Genomic data is rapidly transforming the way we understand the natural world and ourselves. While genomic technologies continue to advance at an accelerated pace, we still have much ground to gain in building local capacity to enable diverse regions of the world to lead their own population and medical genomics projects. Mexico is paving this road by creating a nation-wide DNA biobank that is entirely genotyped in local institutions, with scientists working locally directing the analyses of the genotyped data as part of an international collaborative network of researchers. This project is building the Mexican capacity for embarking and leading large-scale genomic projects, including local data generation, training of human resources, attraction of top-level scientists in cutting-edge science, and translation into health care improvements.
The Mexican Biobank undertakes the genetic profiling of the most comprehensive DNA Biobank available of the Mexican population to date (ENSA 2000). Genetic profiling and deep phenotyping are powerful tools that help better understand individuals’ variation associated with disease and tackle population-specific health problems. Moreover, population genetics research gives people a self-knowledge that is deep in both space and in time. The Mexican Biobank will reveal the population history of the Mexican population as well as the role that the interplay between genetics, migration, mating patterns and the environment has played in shaping the current diversity of the Mexican population.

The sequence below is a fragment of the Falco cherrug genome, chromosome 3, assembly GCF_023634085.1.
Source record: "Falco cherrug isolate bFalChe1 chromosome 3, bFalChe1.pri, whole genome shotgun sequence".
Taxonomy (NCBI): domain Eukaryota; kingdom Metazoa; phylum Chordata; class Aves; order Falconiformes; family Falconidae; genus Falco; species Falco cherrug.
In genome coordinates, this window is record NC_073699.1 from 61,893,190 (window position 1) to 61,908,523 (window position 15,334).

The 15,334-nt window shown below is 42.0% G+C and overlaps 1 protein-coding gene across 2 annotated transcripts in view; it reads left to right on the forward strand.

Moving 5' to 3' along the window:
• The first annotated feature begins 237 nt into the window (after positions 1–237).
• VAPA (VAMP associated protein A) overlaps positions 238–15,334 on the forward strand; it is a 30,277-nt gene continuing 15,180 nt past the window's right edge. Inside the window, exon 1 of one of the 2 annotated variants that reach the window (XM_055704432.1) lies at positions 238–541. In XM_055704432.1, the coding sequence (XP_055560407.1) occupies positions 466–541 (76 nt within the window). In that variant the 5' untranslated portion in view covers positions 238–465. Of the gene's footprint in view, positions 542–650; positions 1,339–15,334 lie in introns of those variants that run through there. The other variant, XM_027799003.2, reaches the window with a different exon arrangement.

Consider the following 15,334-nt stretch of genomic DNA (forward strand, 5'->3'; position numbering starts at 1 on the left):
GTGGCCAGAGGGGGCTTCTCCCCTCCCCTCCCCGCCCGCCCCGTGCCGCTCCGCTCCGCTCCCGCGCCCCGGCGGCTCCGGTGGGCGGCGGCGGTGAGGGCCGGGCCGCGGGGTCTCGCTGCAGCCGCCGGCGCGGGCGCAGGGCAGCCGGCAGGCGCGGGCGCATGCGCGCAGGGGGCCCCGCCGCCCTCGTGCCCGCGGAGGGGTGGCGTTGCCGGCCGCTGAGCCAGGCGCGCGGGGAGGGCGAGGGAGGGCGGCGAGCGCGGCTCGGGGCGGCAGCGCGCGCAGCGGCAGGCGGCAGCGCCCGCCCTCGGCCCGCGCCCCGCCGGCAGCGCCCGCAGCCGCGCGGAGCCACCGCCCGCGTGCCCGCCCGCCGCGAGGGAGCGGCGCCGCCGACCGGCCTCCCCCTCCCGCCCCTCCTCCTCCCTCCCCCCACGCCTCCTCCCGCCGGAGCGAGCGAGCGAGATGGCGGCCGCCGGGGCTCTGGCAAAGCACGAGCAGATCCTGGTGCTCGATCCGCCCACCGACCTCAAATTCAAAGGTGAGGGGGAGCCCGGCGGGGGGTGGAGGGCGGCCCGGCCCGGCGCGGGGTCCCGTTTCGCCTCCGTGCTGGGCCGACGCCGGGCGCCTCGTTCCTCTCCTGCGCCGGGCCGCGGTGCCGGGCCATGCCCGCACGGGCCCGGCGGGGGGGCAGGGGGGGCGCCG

The Mexican Biobank project and resulting scientific discoveries will occur in parallel with similar efforts in UK (through the UK Biobank), China (through the Kadoorie Biobank), Africa (through the African Partnership for Chronic Disease Research), as well as ongoing genomic efforts in the Caribbean (Lesser Antilles diversity project led by Jada Benn Torres from Vanderbilt), and South America (Peruvian Diversity Project led by Anne Stone from Arizona State University, Chile Genomico Project led by Ricardo Verdugo from the University of Chile, and Patagonia Diversity Project led by Mauricio Moraga from the University of Chile). Despite the different diversity profiles in each of these populations, the analytical methods, computational tools, statistical algorithms and demographic models that we are developing under the Mexican Biobank Project are directly beneficial to other projects on Hispanic/Latino populations because of the shared admixture process and evolutionary forces shaping their genomes. Therefore, building capacity in Mexico means a multiplicative effort to propagate knowledge and training across the Latin American region.